Global financial markets don’t pay much attention to the conflict in the Democratic Republic of Congo. They should. The central African country produces major quantities of tin and tungsten, about half of the world’s cobalt output and about three percent of the world’s copper and gold, according to the U.S. Geological Survey.
Consumer electronics makers would also be well-advised to watch developments in the war-torn nation, which is a key supplier of columbite-tantalite, or coltan for short—a mineral ore used to manufacture capacitors found in cellphones, tablet computers, laptops and practically every mobile device on the market today.
Like Sierra Leone with its notorious ‘blood diamonds’, DRC Congo has been blighted by the stigma of ‘conflict minerals’ ’ where the proceeds from resources extracted from mines controlled by government or rebel forces are used to fund war. ‘Conflict-free’ certification programs and legislation have sought to reduce market share of resources mined in war zones but convoluted supply-chain networks have allowed buyers to exploit loopholes in the system.
Legislators in the U.S. have sought to close those loopholes.
On August 22, the U.S. Securities and Exchange Commission adopted a rule mandated by the Dodd-Frank Wall Street Reform and Consumer Protection Act to require companies to publicly disclose their use of conflict minerals that originated in the DRC or an adjoining country.
Under the rules, companies are required to disclose their use of conflict minerals that include tantalum, tin, gold, or tungsten if those minerals are ‘necessary to the functionality or production of a product’ manufactured by those companies, the SEC said.The “vast majority” of U.S. companies are not yet ready for the new rules that go into effect in less than two years, IHS isuppli pointed out in an exhaustive study released on October 25. “The industry appears to be unprepared, given that about 90 percent of firms so far have not produced the data, declarations, or documentation that will help fulfill regulatory requirements detailing the presence of such minerals in their supply chains,” the firm said.
As of August, the percentage of electronics component manufacturers with available conflict minerals information amounted to only 11.3 percent of the peer group, according to the IHS Parts Management Service, accounting for just 17.1 percent of active electronic components on the market.
IHS estimates that 15 cents’ worth of tantalum was contained in every smartphone shipped when Dodd-Frank was originally signed in 2010. In 2012, this would amount to $93 million worth of tantalum in smartphones alone. The firm has been gathering information on conflict minerals for more than two years from a database on more than 300 million electronic, electromechanical and fastener components used in commercial and military applications.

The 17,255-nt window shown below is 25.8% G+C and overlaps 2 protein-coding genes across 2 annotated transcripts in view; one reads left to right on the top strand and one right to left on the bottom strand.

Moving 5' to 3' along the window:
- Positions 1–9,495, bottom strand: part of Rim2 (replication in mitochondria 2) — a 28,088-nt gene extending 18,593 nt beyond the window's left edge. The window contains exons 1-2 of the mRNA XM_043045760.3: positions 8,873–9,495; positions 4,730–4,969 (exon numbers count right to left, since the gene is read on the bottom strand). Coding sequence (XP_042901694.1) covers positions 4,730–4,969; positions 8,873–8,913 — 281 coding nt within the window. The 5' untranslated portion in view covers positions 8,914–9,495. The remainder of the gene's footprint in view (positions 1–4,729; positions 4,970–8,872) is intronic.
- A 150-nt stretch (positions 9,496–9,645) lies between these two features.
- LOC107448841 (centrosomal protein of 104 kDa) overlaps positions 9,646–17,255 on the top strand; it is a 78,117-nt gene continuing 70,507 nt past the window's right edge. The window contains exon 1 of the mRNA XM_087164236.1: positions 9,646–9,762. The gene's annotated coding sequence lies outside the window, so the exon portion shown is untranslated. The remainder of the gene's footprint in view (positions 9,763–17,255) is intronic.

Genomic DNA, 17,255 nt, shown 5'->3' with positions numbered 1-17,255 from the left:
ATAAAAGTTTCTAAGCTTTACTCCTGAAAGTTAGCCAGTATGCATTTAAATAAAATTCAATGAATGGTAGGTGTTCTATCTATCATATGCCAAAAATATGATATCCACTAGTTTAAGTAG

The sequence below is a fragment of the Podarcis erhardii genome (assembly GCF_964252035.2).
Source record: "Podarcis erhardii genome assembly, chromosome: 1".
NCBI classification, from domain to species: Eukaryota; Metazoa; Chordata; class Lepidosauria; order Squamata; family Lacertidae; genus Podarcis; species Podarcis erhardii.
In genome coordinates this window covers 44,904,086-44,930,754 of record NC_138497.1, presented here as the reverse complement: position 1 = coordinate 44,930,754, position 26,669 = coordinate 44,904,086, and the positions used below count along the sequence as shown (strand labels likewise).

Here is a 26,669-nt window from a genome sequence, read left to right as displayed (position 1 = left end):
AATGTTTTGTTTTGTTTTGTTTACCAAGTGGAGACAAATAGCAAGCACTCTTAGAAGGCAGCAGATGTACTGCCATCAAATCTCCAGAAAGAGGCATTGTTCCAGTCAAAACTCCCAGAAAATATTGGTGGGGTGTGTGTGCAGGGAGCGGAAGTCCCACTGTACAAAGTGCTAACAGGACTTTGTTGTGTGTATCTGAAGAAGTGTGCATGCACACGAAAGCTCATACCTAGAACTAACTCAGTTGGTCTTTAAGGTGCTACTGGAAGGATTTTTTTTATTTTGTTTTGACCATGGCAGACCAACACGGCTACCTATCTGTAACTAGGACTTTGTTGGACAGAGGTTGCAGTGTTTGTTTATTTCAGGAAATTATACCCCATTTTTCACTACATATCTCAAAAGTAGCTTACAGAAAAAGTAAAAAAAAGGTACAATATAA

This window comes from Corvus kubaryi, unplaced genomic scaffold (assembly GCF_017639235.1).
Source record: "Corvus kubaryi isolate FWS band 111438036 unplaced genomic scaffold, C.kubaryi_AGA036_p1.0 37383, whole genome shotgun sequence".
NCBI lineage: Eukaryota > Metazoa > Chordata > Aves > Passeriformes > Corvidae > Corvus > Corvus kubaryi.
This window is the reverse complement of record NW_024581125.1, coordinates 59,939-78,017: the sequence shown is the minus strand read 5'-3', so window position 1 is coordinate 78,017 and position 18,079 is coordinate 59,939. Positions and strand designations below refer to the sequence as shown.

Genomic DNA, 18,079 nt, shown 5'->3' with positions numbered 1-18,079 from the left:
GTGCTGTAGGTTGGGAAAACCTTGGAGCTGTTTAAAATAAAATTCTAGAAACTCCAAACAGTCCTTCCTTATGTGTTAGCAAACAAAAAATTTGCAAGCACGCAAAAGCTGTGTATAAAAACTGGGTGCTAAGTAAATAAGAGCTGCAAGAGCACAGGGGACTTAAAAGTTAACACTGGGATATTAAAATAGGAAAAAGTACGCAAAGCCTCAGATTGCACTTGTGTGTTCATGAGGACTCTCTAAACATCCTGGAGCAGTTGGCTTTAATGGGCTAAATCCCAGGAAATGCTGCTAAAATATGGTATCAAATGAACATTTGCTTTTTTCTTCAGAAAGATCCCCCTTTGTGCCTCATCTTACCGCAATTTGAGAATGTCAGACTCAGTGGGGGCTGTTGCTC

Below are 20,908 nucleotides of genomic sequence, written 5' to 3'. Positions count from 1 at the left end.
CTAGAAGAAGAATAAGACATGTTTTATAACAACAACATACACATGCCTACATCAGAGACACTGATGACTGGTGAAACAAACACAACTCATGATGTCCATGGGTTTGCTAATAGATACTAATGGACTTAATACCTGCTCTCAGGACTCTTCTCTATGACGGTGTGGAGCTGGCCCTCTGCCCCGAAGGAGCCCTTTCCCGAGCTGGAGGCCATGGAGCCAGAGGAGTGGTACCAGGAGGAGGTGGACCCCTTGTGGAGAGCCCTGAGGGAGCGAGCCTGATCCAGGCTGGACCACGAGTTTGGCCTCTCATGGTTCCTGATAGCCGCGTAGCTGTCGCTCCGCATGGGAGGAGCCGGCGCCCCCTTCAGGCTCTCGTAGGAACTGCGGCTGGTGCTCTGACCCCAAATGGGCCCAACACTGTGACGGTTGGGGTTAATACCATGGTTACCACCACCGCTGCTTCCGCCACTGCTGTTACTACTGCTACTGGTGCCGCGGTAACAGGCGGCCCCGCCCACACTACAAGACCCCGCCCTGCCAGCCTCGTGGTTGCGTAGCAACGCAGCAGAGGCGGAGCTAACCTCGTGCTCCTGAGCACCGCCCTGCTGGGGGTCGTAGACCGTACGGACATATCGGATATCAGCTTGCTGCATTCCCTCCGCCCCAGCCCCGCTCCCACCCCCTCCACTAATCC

$24 Trillion Mineral Wealth
A striking endnote from IHS estimates the value of DRC Congo’s mineral wealth at as much as $24 trillion, which stands in stark contrast to almost three-quarters of the population who live below the poverty line — a clear case, some might argue, where a developing country’s resources wealth has morphed into a resources curse.
A question for the immediate term is to what degree the unrest will affect production from major assets run by listed global miners.
Though the most recent bout of unrest in Congo threatens the eastern minerals-rich Kivus region near the Rwandan border, any impact will likely be limited as M23 rebels, reportedly backed by Rwanda, may have achieved their “primary strategic and commercial aims” by capturing Goma, the capital of North Kivu province, said Philippe de Pontet, Africa Director at political risk advisor Eurasia Group, in a report on Nov. 22.
“This limits the immediate commercial impact to the Kivus region, the world’s largest source of coltan – also known as tantalite, a crucial input in many electronic devices,” de Pontet said. The region is also home to Toronto-listed gold miner Banro Corporation’s Twangiza gold mine which entered commercial production on September 1.
“Absent a major escalation, or a plausible but unlikely army mutiny (or assassination) that topples President Kabila, we do not envision direct impacts on copper/cobalt producers concentrated in (southern province of) Katanga,” de Pontet added.
However, AngloGold Ashanti’s Mongbwalu gold asset is a “bit more exposed should conditions worsen,” the risk consultancy said. “The threat of escalation beyond North Kivu, while not our base case, cannot be discounted.”
AngloGold has held the Mongbwalu concession — with proven reserves of 2.5 million ounces — since 1998 and has had a presence there since 2004, but insecurity has hampered work, meaning that construction is only now getting under way, Reuters reported in April.
The world’s third-biggest mining firm partnered with Congo’s government to build the industrial gold mine in a vast zone deep in the hills of Ituri, a district in the central African state still recovering from a bloody ethnic conflict that ended in 2003, Reuters said.
—By CNBC’s Sri Jegarajah